The faculty executive committee met to discuss the decision not to create a Greek subcommittee and the proposal by Psychology professor Tim Kasser to lower the credit graduation requirement to 34. Dean of the College Lawrence Breitborde was absent from this meeting, and the committee seemed reluctant to take action without the chair.
The first topic of discussion was the Student Life Committee’s (SLC) decision to not create a “Greek subcommittee.” The implication of not creating this subcommittee is that SLC will explicitly take on the role of overseeing social fraternities and sororities. Professor of Physics Chuck Schulz agreed with keeping the structure efficient so long as SLC can perform this task to the satisfaction of the faculty.
The conversation turned to the question of advising for social fraternities and sororities. Dean of Students Debbie Southern expressed reluctance at formally advising fraternities given the perceived conflict of interest that arose during the tenure of her predecessor. However, she noted that since Greeks are students, helping them is part of her job. Schulz voiced support for a dedicated Greek advisor. Professor of History Michael Schneider expressed concern regarding the sixth clause in SLC’s proposal, which vaguely proposed a Greek advising body. The committee decided to defer action until January.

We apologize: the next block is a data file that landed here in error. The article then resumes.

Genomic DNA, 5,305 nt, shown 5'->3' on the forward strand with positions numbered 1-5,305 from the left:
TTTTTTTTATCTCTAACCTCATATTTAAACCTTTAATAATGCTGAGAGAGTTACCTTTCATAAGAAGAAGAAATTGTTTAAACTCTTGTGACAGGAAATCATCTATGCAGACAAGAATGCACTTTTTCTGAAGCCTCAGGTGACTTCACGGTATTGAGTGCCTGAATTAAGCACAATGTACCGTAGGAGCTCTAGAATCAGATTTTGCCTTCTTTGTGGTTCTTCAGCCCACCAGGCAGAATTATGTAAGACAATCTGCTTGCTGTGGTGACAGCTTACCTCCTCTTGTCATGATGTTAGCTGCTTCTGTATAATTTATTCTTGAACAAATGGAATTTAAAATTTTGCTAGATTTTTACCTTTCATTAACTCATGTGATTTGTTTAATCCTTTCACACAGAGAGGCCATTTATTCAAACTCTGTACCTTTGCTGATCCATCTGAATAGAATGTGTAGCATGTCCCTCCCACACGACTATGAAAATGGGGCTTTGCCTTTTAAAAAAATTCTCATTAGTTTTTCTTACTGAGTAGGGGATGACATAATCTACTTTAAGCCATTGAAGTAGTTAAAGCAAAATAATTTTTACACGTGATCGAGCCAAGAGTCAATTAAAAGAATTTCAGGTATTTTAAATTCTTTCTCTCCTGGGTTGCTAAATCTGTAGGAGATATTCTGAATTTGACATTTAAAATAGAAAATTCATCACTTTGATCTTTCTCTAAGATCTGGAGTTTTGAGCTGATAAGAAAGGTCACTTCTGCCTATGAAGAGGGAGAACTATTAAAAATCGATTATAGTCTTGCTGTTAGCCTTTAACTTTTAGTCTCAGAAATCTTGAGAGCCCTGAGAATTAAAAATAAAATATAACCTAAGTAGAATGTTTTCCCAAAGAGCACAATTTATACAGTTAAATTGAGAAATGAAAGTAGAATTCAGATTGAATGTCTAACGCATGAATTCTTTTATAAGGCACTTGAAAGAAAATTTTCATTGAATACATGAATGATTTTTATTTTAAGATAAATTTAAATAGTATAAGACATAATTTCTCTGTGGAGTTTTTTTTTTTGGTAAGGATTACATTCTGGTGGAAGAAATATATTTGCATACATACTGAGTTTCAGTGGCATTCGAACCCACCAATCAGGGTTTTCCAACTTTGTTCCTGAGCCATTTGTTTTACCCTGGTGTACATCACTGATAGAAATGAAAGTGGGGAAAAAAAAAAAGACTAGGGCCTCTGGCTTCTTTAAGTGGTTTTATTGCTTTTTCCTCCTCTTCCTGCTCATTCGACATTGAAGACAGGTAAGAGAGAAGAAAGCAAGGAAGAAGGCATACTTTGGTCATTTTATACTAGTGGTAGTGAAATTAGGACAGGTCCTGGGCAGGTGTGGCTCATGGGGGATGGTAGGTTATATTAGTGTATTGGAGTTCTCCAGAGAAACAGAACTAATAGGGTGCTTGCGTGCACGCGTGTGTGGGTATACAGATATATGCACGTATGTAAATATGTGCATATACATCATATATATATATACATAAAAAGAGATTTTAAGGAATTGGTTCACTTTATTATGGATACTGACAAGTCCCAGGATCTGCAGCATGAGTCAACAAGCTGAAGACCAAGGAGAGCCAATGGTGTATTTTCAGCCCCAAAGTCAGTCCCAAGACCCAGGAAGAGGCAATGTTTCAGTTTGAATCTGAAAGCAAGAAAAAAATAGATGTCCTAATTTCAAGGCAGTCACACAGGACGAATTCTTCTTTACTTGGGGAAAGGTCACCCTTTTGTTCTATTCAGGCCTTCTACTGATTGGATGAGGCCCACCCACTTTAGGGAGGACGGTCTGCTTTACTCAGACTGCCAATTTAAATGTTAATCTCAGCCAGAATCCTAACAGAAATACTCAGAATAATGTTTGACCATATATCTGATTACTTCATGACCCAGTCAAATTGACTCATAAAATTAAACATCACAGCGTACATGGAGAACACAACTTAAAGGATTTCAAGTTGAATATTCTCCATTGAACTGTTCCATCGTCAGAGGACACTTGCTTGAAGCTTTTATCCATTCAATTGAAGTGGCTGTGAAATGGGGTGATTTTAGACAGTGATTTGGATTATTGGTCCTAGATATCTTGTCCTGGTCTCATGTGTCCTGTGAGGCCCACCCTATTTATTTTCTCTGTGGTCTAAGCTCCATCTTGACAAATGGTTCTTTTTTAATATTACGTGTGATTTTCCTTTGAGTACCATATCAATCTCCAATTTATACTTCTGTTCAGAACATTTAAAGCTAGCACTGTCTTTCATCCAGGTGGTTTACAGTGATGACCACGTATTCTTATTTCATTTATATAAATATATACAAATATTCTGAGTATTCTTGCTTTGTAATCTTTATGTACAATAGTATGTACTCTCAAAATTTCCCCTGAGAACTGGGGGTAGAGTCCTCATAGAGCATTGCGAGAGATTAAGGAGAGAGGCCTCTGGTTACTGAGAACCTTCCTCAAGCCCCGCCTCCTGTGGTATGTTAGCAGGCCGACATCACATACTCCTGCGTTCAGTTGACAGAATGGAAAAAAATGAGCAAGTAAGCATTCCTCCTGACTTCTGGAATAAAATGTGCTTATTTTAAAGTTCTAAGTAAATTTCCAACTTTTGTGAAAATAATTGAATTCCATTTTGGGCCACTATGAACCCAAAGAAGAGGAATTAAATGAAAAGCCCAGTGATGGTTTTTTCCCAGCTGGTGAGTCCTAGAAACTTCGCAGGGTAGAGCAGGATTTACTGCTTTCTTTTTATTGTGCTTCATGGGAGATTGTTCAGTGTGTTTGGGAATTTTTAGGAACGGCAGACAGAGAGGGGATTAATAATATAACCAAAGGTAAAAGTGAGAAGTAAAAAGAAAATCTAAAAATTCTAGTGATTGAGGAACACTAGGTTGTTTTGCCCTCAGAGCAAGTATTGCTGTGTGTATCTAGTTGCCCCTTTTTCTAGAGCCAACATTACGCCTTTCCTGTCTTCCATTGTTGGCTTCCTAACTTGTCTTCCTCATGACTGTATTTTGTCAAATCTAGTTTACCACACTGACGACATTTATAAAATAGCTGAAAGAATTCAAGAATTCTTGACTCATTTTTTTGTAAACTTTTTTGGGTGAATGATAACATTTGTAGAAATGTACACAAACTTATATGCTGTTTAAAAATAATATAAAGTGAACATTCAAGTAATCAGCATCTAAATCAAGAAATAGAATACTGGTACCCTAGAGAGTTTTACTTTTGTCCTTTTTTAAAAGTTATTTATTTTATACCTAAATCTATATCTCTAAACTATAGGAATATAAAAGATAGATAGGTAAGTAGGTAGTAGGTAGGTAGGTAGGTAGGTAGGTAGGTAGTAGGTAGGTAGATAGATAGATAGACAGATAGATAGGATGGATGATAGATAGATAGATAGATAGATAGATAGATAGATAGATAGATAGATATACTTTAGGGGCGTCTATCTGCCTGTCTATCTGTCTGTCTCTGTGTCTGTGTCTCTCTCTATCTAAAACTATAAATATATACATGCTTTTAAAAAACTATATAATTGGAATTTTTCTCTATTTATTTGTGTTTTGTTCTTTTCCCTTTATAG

The second order of business was the proposal of Kasser. Schneider spoke against the compromise of requiring 35 credits for graduation, citing the argument made in TKS. Associate Professor of Mathematics Andrew Leahy asked why Knox’s high course load in comparison to Beloit for example is not a selling point. He said, “You get more bang for your buck—16 percent more classes.” The committee members agreed that it needed to gather more information from Kasser, the registrar and the dean before moving forward on the issue.
Schneider inquired how the committee felt about the direction in which the speaker resolution has taken. Specifically, he wondered if it should not just be tabled. Schulz and Leahy made the case for “letting the chips fall as they may.” The committee decided not to take any action on the resolution.
This was the last faculty committee meeting for the term.